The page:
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Sample Chapter: Early Adopter Hailstorm (.NET My Services)


Microsoft's .NET My Services is a family of XML web services that improves operational functionality of .NET applications and web pages. In this article Tim takes a look at a sample chapter from Wrox's "Early Adopter Hailstorm (.NET My Services)" book. The chapter talks about what exactly .NET My Services are and how they are composed amongst other things.

Author Info:
By: Tim Pabst
Rating: 5 stars5 stars5 stars5 stars5 stars / 11
April 08, 2002
TABLE OF CONTENTS:
  1. · Sample Chapter: Early Adopter Hailstorm (.NET My Services)
  2. · Making Conversation
  3. · An Insecure Present
  4. · SOAP
  5. · Header
  6. · Scenario 1: No Response Necessary
  7. · DIME, not MIME?
  8. · The Response from HailStorm
  9. · Summary
  10. · Conclusion

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Sample Chapter: Early Adopter Hailstorm (.NET My Services) - An Insecure Present
(Page 3 of 10 )

As we have already said, the Kerberos-based interchange is naturally still a while off. Therefore, the initial release of HailStorm in a Box skirts entirely over the issue of security, replacing the Kerberos ticket with a simple ID number generated when a first provisioning a HailStorm service for the user. If you've already installed the SDK, you can discover your identity and your temporary ID using the hspost executable in the Bin directory of the installation:

C:\HailStorm\Bin>hspost -p

Your username is danm - PUID = 7525


Similarly, the bodies of the SOAP packets sent between endpoint and service are not currently encrypted either. We'll see when we construct an example query inside a SOAP packet where this current shortcut fits in and the final solution that will replace it.

The Simple Object Access Protocol is described in its specification as "a lightweight protocol for the exchange of [structured and typed] information [between peers] in a decentralized, distributed environment". As this is the sort of environment we be using when programming against HailStorm SOAP is ideal. Intended as a simple alternative to other over-the-wire protocols (like DCOM, CORBA/IIOP and RMI) that could work within the generic Internet infrastructure with no other assistance, its sole function is to define the format of the message sent between clients and servers. Other internet protocols ? in this case, HTTP, TCP, and SMTP ? define the (synchronous and asynchronous) transport mechanisms used to send the messages.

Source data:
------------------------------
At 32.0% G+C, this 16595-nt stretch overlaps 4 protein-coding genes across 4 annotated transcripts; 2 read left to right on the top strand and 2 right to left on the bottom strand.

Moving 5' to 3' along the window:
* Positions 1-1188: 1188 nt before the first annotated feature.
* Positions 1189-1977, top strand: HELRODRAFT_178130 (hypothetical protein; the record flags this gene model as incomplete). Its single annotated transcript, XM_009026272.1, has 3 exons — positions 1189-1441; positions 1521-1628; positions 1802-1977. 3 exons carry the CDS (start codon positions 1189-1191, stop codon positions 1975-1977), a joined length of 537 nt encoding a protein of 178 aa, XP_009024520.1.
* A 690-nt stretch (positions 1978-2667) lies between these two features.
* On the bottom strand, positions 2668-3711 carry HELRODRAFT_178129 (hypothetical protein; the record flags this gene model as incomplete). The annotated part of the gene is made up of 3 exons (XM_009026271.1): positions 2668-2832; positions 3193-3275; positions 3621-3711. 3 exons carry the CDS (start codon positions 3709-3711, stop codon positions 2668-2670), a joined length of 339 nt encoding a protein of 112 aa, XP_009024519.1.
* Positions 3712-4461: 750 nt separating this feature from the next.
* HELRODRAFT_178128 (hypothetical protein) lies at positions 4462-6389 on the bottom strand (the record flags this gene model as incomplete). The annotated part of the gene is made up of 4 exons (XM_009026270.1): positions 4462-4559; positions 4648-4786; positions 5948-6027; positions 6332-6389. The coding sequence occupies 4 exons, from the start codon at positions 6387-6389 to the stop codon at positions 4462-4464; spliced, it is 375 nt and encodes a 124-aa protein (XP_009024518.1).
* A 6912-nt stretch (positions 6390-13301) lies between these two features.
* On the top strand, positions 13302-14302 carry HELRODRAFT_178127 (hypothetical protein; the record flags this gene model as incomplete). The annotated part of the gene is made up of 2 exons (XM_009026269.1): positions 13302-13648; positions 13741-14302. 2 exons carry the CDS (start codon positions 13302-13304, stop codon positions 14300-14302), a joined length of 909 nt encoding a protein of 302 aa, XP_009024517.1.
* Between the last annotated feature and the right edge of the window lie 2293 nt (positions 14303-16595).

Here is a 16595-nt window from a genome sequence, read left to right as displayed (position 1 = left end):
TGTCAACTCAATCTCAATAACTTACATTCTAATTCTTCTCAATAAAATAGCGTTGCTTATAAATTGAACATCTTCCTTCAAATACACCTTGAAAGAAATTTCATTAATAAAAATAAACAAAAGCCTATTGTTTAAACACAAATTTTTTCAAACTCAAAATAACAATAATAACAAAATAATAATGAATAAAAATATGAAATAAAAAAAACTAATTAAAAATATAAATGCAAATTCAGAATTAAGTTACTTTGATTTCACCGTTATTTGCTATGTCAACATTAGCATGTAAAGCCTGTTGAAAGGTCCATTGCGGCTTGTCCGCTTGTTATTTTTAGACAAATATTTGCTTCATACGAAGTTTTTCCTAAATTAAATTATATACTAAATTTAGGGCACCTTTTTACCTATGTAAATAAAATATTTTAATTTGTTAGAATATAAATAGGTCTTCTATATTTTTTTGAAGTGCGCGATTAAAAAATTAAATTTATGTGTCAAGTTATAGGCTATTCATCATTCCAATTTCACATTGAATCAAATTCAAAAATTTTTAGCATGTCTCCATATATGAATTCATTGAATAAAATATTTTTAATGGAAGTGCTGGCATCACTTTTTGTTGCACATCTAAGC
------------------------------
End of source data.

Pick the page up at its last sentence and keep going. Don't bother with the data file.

Each SOAP message is an XML document with three main elements: the SOAP envelope, the SOAP header, and the SOAP body.

  • The element is the mandatory top-level element of a SOAP message, wrapping up both the message itself and any information about the message that might be necessary for its successful delivery and processing.
  • The optional element lets you specify extra information about the message that is not the message itself. For example, authentication, transaction management, and delivery routes.
  • The mandatory element contains the actual payload of the SOAP message, be it a request from an endpoint or a response from a server. The latter might contain a element indicating an error or glitch occurred in the processing of the request.
SOAP also defines a namespace for the envelope at http://schemas.xmlsoap.org/soap/envelope/. This takes the attribute encodingStyle that allows you to set the serialization rules used in the SOAP message.

<s:Envelope

xmlns:s="http://schemas.xmlsoap.org/soap/envelope/"

s:encodingStyle="http://schemas.xmlsoap.org/soap/encoding/">

<s:Header>

... some additional info about the message here ...

</s:Header>

<s:Body>

... actual message payload in XML here ...

</s:Body>

</s:Envelope>


This schema is actually stricter than XML in an effort to keep things simple (which is the aim of SOAP after all), preventing the use of DTDs and processing instructions in a message for example.

For further information on SOAP, check out the W3C specification at http://www.w3c.org/TR/SOAP/.
Next: SOAP >>

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